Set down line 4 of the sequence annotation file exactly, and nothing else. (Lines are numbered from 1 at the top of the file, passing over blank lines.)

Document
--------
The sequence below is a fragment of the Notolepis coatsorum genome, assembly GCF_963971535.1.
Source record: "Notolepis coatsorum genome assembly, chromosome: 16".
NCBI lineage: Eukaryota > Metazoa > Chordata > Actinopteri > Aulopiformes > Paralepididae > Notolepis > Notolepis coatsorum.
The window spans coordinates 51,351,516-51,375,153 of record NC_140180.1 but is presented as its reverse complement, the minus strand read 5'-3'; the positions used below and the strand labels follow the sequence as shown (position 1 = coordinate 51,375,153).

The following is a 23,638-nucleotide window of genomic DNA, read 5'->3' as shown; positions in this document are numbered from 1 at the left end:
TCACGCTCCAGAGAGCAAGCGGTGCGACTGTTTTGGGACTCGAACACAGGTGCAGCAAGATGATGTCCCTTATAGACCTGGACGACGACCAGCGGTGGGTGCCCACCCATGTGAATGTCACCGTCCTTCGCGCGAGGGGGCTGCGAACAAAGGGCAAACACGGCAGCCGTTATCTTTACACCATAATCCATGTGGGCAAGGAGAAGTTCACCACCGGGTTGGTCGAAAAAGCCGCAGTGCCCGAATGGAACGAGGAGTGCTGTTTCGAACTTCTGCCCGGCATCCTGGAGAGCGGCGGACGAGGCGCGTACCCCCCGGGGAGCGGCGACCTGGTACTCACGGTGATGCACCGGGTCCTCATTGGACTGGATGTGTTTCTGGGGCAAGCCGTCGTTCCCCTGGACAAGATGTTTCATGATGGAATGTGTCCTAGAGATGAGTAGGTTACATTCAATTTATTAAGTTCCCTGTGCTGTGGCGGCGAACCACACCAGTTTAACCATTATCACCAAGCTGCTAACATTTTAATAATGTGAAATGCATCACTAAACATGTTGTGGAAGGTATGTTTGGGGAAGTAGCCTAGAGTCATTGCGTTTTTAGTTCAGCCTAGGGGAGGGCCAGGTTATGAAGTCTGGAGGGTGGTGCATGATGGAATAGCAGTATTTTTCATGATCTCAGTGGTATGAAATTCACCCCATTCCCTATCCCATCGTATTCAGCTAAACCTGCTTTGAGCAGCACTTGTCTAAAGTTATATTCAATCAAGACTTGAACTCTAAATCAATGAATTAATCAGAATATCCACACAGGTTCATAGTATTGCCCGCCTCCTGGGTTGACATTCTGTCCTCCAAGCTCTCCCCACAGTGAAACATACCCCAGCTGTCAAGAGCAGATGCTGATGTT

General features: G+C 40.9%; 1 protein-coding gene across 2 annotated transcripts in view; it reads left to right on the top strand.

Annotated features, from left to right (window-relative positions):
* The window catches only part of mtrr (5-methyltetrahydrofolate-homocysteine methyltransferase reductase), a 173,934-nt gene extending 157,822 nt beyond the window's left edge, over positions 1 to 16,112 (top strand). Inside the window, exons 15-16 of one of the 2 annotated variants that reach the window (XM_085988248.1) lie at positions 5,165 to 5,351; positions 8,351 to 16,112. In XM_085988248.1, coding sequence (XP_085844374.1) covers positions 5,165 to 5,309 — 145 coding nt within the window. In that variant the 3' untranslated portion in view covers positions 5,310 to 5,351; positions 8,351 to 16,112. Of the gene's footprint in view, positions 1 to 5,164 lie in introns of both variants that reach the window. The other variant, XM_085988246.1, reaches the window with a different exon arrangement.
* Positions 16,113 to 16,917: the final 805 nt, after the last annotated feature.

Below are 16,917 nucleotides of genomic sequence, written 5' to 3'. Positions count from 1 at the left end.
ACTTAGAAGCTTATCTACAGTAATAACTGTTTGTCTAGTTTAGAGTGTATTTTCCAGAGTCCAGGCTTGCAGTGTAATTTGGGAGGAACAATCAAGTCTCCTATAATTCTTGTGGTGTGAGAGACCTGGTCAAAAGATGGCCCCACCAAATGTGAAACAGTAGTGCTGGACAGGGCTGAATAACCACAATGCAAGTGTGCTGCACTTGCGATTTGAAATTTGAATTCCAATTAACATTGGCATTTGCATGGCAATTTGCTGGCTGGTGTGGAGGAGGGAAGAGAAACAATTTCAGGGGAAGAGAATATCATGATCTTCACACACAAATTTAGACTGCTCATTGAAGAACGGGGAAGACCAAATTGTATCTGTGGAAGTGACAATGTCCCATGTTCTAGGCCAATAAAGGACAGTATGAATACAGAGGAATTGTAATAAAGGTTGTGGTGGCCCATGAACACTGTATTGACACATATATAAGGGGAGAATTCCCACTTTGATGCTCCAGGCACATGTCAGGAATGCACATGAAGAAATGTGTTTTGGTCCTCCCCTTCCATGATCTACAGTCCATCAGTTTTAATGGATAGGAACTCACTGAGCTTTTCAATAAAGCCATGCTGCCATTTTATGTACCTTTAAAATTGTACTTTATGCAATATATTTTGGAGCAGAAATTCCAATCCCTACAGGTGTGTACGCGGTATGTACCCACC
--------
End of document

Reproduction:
The window spans coordinates 51,351,516-51,375,153 of record NC_140180.1 but is presented as its reverse complement, the minus strand read 5'-3'; the positions used below and the strand labels follow the sequence as shown (position 1 = coordinate 51,375,153).